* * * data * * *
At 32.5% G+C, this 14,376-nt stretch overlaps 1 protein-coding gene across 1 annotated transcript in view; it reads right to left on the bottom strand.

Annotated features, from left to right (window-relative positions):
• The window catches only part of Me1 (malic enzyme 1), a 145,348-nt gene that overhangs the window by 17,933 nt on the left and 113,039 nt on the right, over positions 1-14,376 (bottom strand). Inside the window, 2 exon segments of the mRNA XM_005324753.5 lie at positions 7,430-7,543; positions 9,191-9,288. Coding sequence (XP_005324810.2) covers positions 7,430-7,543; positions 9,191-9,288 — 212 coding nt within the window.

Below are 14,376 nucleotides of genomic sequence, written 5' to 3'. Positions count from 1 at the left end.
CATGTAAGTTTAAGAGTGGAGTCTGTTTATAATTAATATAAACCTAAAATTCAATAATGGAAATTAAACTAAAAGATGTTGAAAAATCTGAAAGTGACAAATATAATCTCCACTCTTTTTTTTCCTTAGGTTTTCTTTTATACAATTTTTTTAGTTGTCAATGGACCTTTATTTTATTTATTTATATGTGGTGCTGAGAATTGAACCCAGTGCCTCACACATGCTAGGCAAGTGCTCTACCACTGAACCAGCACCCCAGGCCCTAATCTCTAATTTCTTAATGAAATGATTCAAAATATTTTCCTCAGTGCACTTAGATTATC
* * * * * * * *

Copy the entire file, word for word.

At 32.5% G+C, this 14,376-nt stretch overlaps 1 protein-coding gene across 1 annotated transcript in view; it reads right to left on the bottom strand.

Annotated features, from left to right (window-relative positions):
• The window catches only part of Me1 (malic enzyme 1), a 145,348-nt gene that overhangs the window by 17,933 nt on the left and 113,039 nt on the right, over positions 1-14,376 (bottom strand). Inside the window, 2 exon segments of the mRNA XM_005324753.5 lie at positions 7,430-7,543; positions 9,191-9,288. Coding sequence (XP_005324810.2) covers positions 7,430-7,543; positions 9,191-9,288 — 212 coding nt within the window.

Below are 14,376 nucleotides of genomic sequence, written 5' to 3'. Positions count from 1 at the left end.
CATGTAAGTTTAAGAGTGGAGTCTGTTTATAATTAATATAAACCTAAAATTCAATAATGGAAATTAAACTAAAAGATGTTGAAAAATCTGAAAGTGACAAATATAATCTCCACTCTTTTTTTTCCTTAGGTTTTCTTTTATACAATTTTTTTAGTTGTCAATGGACCTTTATTTTATTTATTTATATGTGGTGCTGAGAATTGAACCCAGTGCCTCACACATGCTAGGCAAGTGCTCTACCACTGAACCAGCACCCCAGGCCCTAATCTCTAATTTCTTAATGAAATGATTCAAAATATTTTCCTCAGTGCACTTAGATTATC